Teaching Children to Recognize Emotions With Art
The key to teaching children to recognize emotions is by getting hands on and involving them in the teaching and learning process (like in this post on learning to identify emotions with cupcakes). Using art is another great way to do just that!
Why Is Teaching Children to Recognize Emotions So Important?
You may be asking why teaching children to recognize emotions is so important? Raising children high in emotional awareness is equally as important as helping them in their educational development. Or, as some business books say, leadership requires both EQ (emotional quotient) and IQ (intelligence quotient). In the book, Emotional Intelligence: Why It Can Matter More Than IQ, Daniel Goleman shares five essential traits leaders have:
- Social skill
Why am I mentioning a business book and leadership in a post about parenting? Because as parents, we are concerned about raising the next generation of leaders—or at a minimum, socially responsible children who contribute, not take away from, to society, right? Regardless of the path your children choose to go down (working, raising children, volunteering, etc.), having a high emotional intelligence will help them be more successful with their interpersonal relationships, in their leadership positions, and give them a greater ability to make a difference in the world around them.
Using Art for Teaching Children to Recognize Emotions
Teaching your children to recognize emotions starts with simply pointing them out when they occur. Start discussions early in your children's lives by asking questions like, "How do you think that person is feeling?" and "Will you show me your happy face?" As they get a little older, engage them in hands-on, fun activities where they can get creative to discover, recognize, and express a variety of emotions.
This simple 6-step drawing activity is fun for kids of all ages and even works for teens. Follow these steps to begin:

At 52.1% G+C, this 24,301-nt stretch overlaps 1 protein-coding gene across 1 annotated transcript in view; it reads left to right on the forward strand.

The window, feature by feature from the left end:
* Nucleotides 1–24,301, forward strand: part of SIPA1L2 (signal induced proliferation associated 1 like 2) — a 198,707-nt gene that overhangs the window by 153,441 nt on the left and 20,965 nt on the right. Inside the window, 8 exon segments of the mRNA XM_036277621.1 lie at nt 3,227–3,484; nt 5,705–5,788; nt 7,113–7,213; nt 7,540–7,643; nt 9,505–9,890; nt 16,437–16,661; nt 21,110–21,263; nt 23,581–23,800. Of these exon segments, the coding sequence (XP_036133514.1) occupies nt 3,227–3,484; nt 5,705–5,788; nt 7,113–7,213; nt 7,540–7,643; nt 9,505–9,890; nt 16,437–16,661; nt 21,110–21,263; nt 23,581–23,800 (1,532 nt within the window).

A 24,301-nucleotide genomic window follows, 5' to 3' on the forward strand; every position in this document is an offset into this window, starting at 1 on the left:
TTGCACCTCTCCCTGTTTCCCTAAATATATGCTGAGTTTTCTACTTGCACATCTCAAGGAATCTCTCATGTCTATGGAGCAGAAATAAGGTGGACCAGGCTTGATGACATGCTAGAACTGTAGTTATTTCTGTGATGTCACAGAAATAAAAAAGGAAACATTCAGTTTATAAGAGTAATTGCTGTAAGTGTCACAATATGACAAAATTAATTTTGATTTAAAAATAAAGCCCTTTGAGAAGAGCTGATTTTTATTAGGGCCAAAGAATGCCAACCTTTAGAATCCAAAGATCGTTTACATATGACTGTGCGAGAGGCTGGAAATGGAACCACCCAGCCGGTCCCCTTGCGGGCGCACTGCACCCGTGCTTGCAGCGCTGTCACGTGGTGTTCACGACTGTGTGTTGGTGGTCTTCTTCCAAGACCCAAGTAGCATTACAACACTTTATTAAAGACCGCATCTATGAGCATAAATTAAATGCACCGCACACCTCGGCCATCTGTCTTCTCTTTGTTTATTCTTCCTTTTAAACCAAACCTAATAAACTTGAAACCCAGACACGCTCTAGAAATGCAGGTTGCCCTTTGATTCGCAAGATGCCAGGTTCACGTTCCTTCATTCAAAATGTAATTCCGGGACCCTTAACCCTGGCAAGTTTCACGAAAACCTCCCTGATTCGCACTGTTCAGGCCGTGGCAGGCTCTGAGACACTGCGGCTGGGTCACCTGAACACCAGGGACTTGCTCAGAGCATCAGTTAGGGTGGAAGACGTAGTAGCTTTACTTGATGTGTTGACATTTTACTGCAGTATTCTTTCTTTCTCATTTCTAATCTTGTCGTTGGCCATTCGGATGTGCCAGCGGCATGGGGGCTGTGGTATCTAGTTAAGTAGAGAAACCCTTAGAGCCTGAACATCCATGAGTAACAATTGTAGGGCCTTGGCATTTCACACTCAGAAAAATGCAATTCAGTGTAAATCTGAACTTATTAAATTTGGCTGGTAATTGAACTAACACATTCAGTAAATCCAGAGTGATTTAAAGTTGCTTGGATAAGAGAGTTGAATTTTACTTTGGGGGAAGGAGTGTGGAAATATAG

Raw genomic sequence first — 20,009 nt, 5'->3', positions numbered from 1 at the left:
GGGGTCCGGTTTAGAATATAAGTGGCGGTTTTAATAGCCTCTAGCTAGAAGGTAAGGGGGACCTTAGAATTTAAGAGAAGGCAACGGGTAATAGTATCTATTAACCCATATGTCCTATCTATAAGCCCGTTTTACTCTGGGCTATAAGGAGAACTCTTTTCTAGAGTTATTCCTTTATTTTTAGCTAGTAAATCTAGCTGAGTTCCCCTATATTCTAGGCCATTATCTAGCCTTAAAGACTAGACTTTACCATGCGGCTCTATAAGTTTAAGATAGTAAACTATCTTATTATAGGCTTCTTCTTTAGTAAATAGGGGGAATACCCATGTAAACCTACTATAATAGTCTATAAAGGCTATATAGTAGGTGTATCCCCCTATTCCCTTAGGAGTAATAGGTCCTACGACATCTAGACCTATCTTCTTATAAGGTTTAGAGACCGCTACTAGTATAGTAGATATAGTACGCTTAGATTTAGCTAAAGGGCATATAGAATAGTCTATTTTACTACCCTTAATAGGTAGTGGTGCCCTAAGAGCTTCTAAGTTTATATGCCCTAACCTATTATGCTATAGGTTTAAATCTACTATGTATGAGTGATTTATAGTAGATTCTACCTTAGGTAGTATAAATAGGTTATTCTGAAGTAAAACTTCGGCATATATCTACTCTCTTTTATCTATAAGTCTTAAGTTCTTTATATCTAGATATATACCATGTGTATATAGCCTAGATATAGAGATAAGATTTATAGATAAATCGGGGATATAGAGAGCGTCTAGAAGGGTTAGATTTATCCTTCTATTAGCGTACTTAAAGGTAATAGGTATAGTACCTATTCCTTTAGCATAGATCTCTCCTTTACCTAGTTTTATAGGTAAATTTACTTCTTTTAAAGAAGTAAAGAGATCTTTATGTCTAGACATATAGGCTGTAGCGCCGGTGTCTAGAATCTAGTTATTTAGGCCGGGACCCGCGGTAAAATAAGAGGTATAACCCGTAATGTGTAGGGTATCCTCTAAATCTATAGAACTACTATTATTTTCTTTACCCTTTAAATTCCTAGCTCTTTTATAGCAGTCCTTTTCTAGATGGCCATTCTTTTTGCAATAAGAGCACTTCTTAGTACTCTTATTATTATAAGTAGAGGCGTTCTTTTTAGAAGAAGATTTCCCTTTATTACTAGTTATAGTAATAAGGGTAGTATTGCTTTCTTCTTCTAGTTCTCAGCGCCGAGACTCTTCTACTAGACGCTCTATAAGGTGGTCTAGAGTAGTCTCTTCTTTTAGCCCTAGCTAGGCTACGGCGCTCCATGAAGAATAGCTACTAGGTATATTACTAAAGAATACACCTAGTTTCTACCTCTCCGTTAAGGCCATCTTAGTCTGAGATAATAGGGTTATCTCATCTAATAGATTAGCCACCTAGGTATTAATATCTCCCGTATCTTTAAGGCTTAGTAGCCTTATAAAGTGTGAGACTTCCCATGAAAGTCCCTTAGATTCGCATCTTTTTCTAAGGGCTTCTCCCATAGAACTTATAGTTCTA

- Gather some blank paper and coloring pencils.
- Give your children a page with blank circles on it, as many as you'd like (less for younger ages and more for older children).
- Underneath all but a few of the circles, write an "emotion" word (simple for younger ages and more complex for older children). Words you could use include "happy," "sad," "excited," "scared," "mad," "silly," "disgusted," "guilty," "ashamed," "frustrated," "lonely," "curious," "confident," and more.
- Define the word "emotions," pointing to the words beneath the blank circles as examples.
- Ask your children to complete the circles that are labeled by drawing a face with a different emotion for each circle.
- Encourage them to come up with additional emotions, label the blank circles with no emotion labels, and draw face to coordinate with their labels to complete the exercise.
After the drawing activity and when your children have a tough time expressing their emotions, pull out the chart they created and ask them to point to the face that best describes the way they are feeling. If they run into a situation with a family member or friend, do the same thing, referring to the chart and having them identify the emotion the other person may be feeling.
Here's one example of faces with no labels.
Tip! The key for teaching children to recognize emotions is to let them be creative, have their own "voice," encourage them to draw emotions as they see and understand them, and listen to them as they discuss and share their perspectives, validating their thoughts and feelings. Make sure not to get defensive, correct them in any way but via constructive feedback, or "perfect" their drawings. Make learning emotional awareness safe. Reward positive identification with treats or affirming comments. The more you can get your children to express and move through their emotions, the more they will be able to self-regulate and empathize with others.
Want other tips for teaching your children to recognize emotions? Check out this post that helps kids identify emotions through baking cupcakes.
What tips do you have for teaching children to recognize emotions?